There may be nobody in Air Force’s fall camp happier than Ben Waters.
After three years spent shifting between offense and defense, the senior from Valor Christian is back at slot receiver and making a strong push for playing time.
“I love it. It’s been awesome. It’s been the best thing ever,” Waters said. “I mean, I loved being on defense; I learned a lot about football and everything. But being able to come back on offense as a contributor has been a thrill for me, for sure.”
Air Force was decimated by graduation at the slot receiver spot that, losing three-year contributor Ronald Cleveland as well as Garrett Amy and Andrew Smith. Brandon Lewis logged time at the spot last year as a freshman and his sub-4.40-second 40-yard dash speed will ensure he finds a role. Junior Ben Peterson is also in the mix, taking the top spot on the offseason depth chart.
But the door is absolutely open at the spot, and Waters has spent the first week of practice wedging himself in position to go through it first.
“That’s where he belongs,” coach Troy Calhoun said. “He’s one of those guys you wouldn’t be surprised a bit if he didn’t start and starts a good number of games there.”
Waters credits high-profile tutelage he received at his Highlands Ranch high school, which has spent about a decade as the premier program in the state.
His career overlapped by two years with Heisman Trophy runner-up Christian McCaffrey, and his best friend and former quarterback was five-star recruit Dylan McCaffrey, who plays for Michigan.
“That family’s the best,” Waters said. “I learned a lot from them, too. Christian kind of taught me how to run with the ball and Dylan taught me how to catch the ball.”
Waters won 5A state titles as a sophomore and senior with Valor Christian (finishing second as a junior) catching 90 passes for 1,743 yards and 25 touchdowns as a two-way player in high school. He also ran an 11.16-second 100-meter dash and a 21.85 200 at state track as a senior.
He said the academics and discipline at the private school left him prepared for the academy, as did playing in a football program with high standards.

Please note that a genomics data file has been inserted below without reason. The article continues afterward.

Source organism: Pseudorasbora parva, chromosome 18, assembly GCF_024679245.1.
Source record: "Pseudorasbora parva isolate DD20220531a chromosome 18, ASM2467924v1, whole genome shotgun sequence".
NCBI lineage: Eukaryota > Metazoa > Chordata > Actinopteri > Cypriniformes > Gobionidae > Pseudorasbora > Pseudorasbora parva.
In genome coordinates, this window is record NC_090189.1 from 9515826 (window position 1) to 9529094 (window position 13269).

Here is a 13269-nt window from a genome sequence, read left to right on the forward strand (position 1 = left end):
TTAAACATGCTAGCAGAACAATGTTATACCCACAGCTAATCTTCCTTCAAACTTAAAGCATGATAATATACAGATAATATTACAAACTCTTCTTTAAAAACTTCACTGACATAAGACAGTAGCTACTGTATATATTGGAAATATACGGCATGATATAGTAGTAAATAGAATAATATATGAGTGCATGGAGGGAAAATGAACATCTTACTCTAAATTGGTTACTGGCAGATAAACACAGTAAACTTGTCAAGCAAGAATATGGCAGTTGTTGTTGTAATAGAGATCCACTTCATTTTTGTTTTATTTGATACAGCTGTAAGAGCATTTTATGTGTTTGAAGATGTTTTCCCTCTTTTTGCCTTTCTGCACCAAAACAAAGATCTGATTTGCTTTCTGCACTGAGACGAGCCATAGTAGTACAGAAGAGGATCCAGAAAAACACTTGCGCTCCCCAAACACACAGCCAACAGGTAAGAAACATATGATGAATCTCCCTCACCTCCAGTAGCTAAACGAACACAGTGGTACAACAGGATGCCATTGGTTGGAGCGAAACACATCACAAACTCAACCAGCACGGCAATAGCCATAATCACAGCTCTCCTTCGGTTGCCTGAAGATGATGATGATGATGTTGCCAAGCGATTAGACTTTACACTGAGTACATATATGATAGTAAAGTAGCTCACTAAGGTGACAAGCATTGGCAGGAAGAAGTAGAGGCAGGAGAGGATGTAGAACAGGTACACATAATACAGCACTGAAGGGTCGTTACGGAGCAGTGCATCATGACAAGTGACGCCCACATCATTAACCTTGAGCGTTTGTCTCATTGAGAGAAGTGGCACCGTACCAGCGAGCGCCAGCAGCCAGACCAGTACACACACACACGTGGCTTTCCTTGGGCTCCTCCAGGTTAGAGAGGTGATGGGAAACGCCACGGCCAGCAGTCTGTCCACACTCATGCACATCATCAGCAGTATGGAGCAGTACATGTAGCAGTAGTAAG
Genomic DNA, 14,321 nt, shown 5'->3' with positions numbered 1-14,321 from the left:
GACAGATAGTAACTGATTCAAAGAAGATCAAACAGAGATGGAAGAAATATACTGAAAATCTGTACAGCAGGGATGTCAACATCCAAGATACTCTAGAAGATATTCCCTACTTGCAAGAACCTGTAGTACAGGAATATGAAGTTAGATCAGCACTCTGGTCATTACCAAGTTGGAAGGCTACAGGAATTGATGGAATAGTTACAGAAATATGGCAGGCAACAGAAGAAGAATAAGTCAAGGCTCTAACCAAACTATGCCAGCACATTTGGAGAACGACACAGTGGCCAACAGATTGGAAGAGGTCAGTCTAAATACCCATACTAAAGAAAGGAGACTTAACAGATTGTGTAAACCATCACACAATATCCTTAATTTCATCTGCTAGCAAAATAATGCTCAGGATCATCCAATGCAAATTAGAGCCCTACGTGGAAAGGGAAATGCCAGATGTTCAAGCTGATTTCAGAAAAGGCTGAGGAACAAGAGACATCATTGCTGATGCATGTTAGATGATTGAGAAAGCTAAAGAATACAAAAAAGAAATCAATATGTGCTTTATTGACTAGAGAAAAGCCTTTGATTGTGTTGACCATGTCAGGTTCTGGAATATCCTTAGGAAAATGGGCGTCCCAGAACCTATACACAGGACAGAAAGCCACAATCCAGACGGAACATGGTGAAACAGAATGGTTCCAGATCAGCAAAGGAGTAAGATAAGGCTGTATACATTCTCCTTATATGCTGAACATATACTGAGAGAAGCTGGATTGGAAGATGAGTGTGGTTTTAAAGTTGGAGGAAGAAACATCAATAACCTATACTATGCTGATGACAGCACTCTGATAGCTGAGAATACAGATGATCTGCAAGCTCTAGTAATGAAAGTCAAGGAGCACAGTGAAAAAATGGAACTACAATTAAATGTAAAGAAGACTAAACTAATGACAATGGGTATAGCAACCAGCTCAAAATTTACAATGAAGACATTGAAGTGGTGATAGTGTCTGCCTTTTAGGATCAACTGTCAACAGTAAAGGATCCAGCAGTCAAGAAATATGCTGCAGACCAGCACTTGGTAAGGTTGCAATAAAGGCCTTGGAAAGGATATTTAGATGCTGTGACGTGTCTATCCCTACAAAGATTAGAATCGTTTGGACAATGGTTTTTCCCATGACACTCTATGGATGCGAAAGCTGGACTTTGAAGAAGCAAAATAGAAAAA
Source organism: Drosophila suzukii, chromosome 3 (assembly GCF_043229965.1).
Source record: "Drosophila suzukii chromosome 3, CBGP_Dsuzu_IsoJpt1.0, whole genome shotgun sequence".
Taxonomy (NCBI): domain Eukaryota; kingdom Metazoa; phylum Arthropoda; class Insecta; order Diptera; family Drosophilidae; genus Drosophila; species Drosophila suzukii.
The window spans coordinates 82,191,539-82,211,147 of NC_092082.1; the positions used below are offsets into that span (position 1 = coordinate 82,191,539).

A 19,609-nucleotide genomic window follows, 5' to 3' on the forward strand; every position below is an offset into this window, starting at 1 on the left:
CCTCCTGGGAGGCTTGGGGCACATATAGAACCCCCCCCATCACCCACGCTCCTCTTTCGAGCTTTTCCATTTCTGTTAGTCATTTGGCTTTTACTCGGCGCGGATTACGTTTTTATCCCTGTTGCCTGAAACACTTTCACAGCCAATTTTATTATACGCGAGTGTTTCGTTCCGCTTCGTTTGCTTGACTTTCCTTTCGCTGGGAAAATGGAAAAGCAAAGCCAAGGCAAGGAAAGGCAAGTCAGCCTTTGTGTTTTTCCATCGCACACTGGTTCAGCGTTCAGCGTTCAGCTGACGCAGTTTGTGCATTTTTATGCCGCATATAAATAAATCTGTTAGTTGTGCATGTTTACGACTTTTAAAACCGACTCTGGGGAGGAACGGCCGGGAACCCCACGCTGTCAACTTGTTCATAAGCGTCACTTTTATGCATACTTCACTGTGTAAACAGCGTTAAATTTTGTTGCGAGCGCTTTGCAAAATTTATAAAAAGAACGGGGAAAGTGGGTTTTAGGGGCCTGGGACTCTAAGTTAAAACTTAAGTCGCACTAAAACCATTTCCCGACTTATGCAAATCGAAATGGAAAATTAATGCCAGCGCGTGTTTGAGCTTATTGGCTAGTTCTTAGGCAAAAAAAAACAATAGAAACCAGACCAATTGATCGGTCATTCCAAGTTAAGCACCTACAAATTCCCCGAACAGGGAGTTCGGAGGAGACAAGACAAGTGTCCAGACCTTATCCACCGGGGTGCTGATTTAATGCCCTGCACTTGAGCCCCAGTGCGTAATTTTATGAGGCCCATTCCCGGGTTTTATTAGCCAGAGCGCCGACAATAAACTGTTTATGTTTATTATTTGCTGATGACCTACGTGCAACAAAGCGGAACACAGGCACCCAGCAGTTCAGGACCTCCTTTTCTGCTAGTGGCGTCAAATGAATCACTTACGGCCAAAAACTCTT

“I learned a lot about football,” Waters said. “My head coach (Rod Sherman) was very good about making sure we understand not just the plays, but why we run the plays.”
He was as surprised as anyone to end up at Air Force. He had just returned from an out-of-state camp when Sherman signed him up for a Falcons camp and told him, “You’re going.” The Air Force staff offered him that week, and he eventually accepted. He arrived as a receiver, but moved to safety as a sophomore. In spring of his junior season he came back to the offensive side.
He has appeared in 16 games, with the majority of that time coming on specials teams.
“He’s got good ball skills, and it’s just a natural position for him,” Calhoun said of Waters’ return to offense. “It’s where he wants to be and yet he’s been an incredibly unselfish teammate playing at other spots.
“He has emerged as a guy who is going to play a bunch for us. He’ll absolutely contest for many, many snaps.”
Waters doesn’t just want to play, however. The management major and oldest of six children in his family wants to win. After back-to-back 5-7 seasons that have felt so foreign to him after his run at Valor Christian, a strong campaign would be the ultimate topper to a senior year that has already brought him the position change he wanted.
“It’s been a dream come true,” Waters said. “Now we’re ready to take over and win a bunch of games.”